Saturday, September 11, 2010
Further, the process of transformation, even if it brings revolutionary change, is likely to be a long one, absent some catastrophic and catalyzing event––like a new Pearl Harbor.
In A Journey: My Political Life, Blair depicts Cheney as believing the United States was at war not only with Islamic terrorists but with rogue states that supported them and that the only way of defeating [this threat] was head-on, with maximum American strength.
Cheney wanted forcible regime change in all Middle Eastern countries that he considered hostile to U.S. interests, according to Blair.
He would have worked through the whole lot, Iraq, Syria, Iran, dealing with all their surrogates in the course of it – Hezbollah, Hamas, etc., Blair wrote. In other words, he [Cheney] thought the world had to be made anew, and that after 11 September, it had to be done by force and with urgency. So he was for hard, hard power. No ifs, no buts, no maybes.”
The majority concludes its opinion with a recommendation of alternative remedies. Not only are these remedies insufficient, but their suggestion understates the severity of the consequences to Plaintiffs from the denial of judicial relief. Suggesting, for example, that the Executive could “honor[ ] the fundamental principles of justice” by determining “whether plaintiffs’ claims have merit,” [see Maj. Op. at 13554] disregards the concept of checks and balances. Permitting the executive to police its own errors and determine the remedy dispensed would not only deprive the judiciary of its role, but also deprive Plaintiffs of a fair assessment of their claims by a neutral arbiter. The majority’s suggestion of payment of reparations to the victims of extraordinary rendition, such as those paid to Japanese Latin Americans for the injustices suffered under Internment during World War II, over fifty years after those injustices were suffered [Maj. Op. at 13554], elevates the impractical to the point of absurdity. of Similarly, a congressional investigation, private bill, or enacting of “remedial legislation,” [Maj. Op. at 13556], leaves to the legislative branch claims which the federal courts are better equipped to handle. See Kosak v. United States, 465 U.S. 848, 867 (1984) (Stevens, J., dissenting).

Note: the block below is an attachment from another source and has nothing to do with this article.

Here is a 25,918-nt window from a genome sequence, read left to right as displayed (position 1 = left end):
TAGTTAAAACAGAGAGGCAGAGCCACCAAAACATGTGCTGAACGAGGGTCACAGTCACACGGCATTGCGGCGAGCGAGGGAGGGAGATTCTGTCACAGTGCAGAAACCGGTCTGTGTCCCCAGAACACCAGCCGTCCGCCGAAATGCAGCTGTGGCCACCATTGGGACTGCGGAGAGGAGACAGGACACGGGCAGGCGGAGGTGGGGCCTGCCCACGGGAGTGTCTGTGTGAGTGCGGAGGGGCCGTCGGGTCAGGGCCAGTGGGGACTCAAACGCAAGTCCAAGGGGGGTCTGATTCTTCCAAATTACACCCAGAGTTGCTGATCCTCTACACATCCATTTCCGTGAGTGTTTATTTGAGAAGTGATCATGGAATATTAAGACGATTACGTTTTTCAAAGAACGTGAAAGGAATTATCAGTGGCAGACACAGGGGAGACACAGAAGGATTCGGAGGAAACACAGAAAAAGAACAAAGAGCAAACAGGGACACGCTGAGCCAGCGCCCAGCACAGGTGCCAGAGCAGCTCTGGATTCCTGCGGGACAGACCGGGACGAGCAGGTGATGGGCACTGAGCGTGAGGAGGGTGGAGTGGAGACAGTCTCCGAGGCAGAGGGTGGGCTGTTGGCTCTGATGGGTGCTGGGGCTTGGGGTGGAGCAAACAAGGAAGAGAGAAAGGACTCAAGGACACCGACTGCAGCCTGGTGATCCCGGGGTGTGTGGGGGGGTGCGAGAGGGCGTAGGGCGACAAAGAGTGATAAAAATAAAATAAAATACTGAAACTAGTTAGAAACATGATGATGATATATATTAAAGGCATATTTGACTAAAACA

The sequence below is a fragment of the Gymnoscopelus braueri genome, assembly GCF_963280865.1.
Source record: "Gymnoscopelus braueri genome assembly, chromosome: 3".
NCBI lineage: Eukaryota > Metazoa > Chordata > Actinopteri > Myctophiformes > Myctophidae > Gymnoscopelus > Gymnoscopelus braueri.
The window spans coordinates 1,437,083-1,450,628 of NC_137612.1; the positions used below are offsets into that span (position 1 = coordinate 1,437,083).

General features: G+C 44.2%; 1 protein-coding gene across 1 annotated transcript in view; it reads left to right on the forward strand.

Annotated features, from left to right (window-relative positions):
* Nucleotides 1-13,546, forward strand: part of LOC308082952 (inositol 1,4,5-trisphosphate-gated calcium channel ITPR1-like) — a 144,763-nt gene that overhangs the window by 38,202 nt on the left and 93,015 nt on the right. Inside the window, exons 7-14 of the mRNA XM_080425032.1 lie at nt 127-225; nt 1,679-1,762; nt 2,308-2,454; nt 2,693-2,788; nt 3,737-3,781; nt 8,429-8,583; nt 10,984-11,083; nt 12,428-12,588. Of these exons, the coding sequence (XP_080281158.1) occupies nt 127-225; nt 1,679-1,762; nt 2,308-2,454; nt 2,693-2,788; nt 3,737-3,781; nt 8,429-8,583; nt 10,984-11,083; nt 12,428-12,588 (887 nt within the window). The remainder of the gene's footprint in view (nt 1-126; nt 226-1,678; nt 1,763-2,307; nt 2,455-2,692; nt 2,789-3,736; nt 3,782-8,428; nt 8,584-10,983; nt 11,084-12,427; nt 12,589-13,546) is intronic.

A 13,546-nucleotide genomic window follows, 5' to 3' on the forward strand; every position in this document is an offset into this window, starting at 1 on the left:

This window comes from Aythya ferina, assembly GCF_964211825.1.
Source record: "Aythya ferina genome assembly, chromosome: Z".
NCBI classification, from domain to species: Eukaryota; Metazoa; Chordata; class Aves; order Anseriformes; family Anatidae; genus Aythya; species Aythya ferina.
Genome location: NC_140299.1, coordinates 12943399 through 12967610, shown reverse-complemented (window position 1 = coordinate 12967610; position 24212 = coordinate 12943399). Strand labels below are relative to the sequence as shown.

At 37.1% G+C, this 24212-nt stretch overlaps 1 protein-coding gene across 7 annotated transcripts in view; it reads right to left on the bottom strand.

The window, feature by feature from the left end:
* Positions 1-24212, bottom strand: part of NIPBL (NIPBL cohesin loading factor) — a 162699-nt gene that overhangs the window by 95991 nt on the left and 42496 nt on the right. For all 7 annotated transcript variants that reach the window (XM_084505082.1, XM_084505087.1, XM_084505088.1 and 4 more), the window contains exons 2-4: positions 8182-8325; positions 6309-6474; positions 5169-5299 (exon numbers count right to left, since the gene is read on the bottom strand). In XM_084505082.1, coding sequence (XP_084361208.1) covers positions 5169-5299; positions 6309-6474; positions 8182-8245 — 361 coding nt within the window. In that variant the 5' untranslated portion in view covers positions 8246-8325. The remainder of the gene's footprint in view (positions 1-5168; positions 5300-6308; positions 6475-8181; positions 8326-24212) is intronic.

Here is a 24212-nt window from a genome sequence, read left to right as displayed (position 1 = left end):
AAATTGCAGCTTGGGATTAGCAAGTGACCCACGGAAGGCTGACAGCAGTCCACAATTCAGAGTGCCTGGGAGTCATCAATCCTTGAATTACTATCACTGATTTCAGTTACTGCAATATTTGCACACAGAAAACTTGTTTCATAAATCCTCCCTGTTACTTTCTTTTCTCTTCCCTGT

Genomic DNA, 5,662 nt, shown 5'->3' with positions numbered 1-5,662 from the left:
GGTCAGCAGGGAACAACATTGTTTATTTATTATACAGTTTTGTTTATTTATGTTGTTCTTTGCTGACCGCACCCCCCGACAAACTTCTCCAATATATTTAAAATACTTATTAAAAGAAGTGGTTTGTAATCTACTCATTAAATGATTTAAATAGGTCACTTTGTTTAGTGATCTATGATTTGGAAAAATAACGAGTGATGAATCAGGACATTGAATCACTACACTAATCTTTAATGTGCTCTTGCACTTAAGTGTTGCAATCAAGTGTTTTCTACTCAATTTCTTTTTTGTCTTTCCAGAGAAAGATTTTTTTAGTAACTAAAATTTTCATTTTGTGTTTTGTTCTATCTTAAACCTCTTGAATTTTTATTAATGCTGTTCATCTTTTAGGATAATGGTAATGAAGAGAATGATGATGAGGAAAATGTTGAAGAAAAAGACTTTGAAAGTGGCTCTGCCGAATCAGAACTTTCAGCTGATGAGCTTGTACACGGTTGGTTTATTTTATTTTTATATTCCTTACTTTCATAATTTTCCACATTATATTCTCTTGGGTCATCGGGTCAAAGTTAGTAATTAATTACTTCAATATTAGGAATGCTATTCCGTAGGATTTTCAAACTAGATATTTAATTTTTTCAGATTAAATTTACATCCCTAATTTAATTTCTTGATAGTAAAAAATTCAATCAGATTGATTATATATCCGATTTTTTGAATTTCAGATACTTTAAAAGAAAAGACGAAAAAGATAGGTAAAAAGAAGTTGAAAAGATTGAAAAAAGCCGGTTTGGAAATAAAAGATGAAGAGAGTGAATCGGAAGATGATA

Arbitrary imprisonment and torture under any circumstance is a “ ‘gross and notorious . . . act of despotism.’ ” Hamdi v. Rumsfeld, 542 U.S. 507, 556 (2004) (Scalia, J., dissenting) (quoting 1 Blackstone 131-33 (1765)). But “ ‘confinement [and abuse] of the person, by secretly hurrying him to [prison], where his sufferings are unknown or forgotten; is a less public, a less striking, and therefore a more dangerous engine of arbitrary government.’ ” Id. (Scalia, J., dissenting) (quoting 1 Blackstone 131-33 (1765)) (emphasis added).
Yet nothing comes closer to Titus Andronicus than the insistent, terrible stories of gang rape by United States personnel in Abu Ghraib. You hear this repeatedly in Amman, and a very accurate source of mine in Washington – a man who deals with military personnel – tells me they are true. This, he says, is why Barack Obama changed his mind about releasing the photographs which George W Bush refused to make public. The pictures we saw – of the humiliation of men – were outrageous enough. But the ones we haven't seen show Americans raping Iraqi women.
Lima Nabil, a journalist who now runs a home for on-the-run girls, sips coffee as the boiling Jordanian sun frowns through the window at us. In Abu Ghraib, she says, women were tortured by the Americans much more than the men. One woman said she witnessed five girls being raped. Most of the women in the prison were raped – some of them left prison pregnant. Families killed some of these women – because of the shame.